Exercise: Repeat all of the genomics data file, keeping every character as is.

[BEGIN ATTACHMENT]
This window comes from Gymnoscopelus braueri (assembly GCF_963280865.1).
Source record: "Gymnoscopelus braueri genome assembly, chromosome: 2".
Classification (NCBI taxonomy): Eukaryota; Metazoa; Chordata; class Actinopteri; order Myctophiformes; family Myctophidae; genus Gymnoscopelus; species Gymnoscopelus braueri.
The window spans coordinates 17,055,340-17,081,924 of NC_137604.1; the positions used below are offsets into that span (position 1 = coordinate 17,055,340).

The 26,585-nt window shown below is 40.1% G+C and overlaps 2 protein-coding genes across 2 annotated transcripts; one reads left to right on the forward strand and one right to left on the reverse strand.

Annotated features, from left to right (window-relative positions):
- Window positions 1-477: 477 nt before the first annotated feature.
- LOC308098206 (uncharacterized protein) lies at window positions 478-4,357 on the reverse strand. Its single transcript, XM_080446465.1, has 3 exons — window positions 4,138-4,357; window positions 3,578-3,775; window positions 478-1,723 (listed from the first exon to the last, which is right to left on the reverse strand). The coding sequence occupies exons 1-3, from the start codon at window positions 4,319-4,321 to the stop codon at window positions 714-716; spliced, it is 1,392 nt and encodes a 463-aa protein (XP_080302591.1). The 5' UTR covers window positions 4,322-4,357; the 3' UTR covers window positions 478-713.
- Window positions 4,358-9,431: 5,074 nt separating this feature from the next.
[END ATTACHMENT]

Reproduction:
This window comes from Gymnoscopelus braueri (assembly GCF_963280865.1).
Source record: "Gymnoscopelus braueri genome assembly, chromosome: 2".
Classification (NCBI taxonomy): Eukaryota; Metazoa; Chordata; class Actinopteri; order Myctophiformes; family Myctophidae; genus Gymnoscopelus; species Gymnoscopelus braueri.
The window spans coordinates 17,055,340-17,081,924 of NC_137604.1; the positions used below are offsets into that span (position 1 = coordinate 17,055,340).

The 26,585-nt window shown below is 40.1% G+C and overlaps 2 protein-coding genes across 2 annotated transcripts; one reads left to right on the forward strand and one right to left on the reverse strand.

Annotated features, from left to right (window-relative positions):
- Window positions 1-477: 477 nt before the first annotated feature.
- LOC308098206 (uncharacterized protein) lies at window positions 478-4,357 on the reverse strand. Its single transcript, XM_080446465.1, has 3 exons — window positions 4,138-4,357; window positions 3,578-3,775; window positions 478-1,723 (listed from the first exon to the last, which is right to left on the reverse strand). The coding sequence occupies exons 1-3, from the start codon at window positions 4,319-4,321 to the stop codon at window positions 714-716; spliced, it is 1,392 nt and encodes a 463-aa protein (XP_080302591.1). The 5' UTR covers window positions 4,322-4,357; the 3' UTR covers window positions 478-713.
- Window positions 4,358-9,431: 5,074 nt separating this feature from the next.